Reading all of LLPSI (extended remix edition) in 2019

I like plans. And I like ambitious ones.

In 2019 I intend to read, or re-read, all the various Lingua Latina per se Illustrata books, including the Ørberg supplements and the not as official Ørbergesque supplements. I’ve read some of this material in the past, certainly the core books, but not that much in the supplements.

Here’s a list:

Familia Romana
Colloquia Personarum
Fabulae Syrae
Fabellae
Epitome Sacrae Historiae
Amphitryo
De Bello Gallico
Sermones Romani
Roma Aeterna
Aeneid
Ars Amatoria
Elegiae (Tibullus)
De Rerum Natura
Bucolica (Vergil)
Cena Trimalchionis
Catalina

That’s a lot of reading. I still have to work out how to get hold of DRN and the Bucolica. They are  Accademia Vivarium Novum editions, and among other things I’d like to order through Amazon.it. Alas, Amazon’s policy of not shipping from any international site to Australia makes that impossible. I’ve been exploring other options, but no success yet.

Anyway, regardless. Perhaps you’d like to read along with me? I’m always up for various types of shared reading.

And, as always, a great way to start a ‘new year’s resolution’ is to start it in November…

Apud Rusticationem Australianam Primam (et Optimam)

I’ve just returned from the first Rusticatio Australiana, where I have spent the week speaking Latin and nothing but. In this post I am going to give part-narration, part-reflection on the week just gone (look for another post in the coming weeks though!)

Firstly, what’s a Rusticatio? Rusticationes began some 20 years ago as the brain-child of Nancy Llewellyn, as a week-long ‘camp’, ‘retreat’, ‘intensive’ in a somewhat rural environment, where participants could learn to speak Latin as a living language. For which we are all grateful. They have been occurring, and multiplying, across the United States for the last 20 years, and going from strength to strength. (There are similar things in Europe, for those that live there, though not associated with SALVI).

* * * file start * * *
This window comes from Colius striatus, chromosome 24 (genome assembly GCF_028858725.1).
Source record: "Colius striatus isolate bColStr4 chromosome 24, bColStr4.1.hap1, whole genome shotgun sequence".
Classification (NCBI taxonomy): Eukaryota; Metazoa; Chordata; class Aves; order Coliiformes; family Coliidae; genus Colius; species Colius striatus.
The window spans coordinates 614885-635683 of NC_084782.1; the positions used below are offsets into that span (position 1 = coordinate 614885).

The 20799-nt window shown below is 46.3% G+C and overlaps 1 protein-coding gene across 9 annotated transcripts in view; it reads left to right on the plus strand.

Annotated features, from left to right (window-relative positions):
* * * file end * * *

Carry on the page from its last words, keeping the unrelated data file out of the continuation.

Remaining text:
This was the first Rusticatio held in Australia. Our good sir, Anthony Gibbins, who had participated in not a few over in America, and is the author of Legonium, began to dream of holding one in Australia and over the past couple of years that has gone from dream to reality.

So, the week itself. We arrived at a lovely retreat centre in the Kangaroo Valley (not that far for me, as a Sydneysider and being from Wollongong, gratias ad Deo), on the Monday around midday. The site was quite a comfortable one, with plenty of cabins (casulae) to house us all (nisi fallor, 30 participes, 6 magistri/aeque).

The initial meet & greet, and lunch (which I hadn’t expected, and so was doubly grateful for), was primarily in English. Having spent the drive down listening to some Latin podcasts, I was ready to Latinize, but I definitely appreciate that not everyone wants to turn up and immediately be confronted with Latin only!

After some introductions by our leaders and general advice/counsel/information about the week to follow (including incredibly important tips on self-care, “full”, etc..), we held a ceremony and pledged to only talk Latin for the rest of the week (with a few, minor, exceptions).

The Latin-only aspect seems a crucial factor here to me. A language like Latin means that, in most (not all!) contexts, participants would always find it easier to converse in another language (e.g., their native tongue). This is a way to force a communicative necessity to use Latin, by creating that necessity by consensual, and somewhat formalised, compact. Adherence was extremely high, and it creates also the kind of condition, that I’ve experienced by reality not be agreement, where you simply have to either work your way around a communication impasse, or just give up.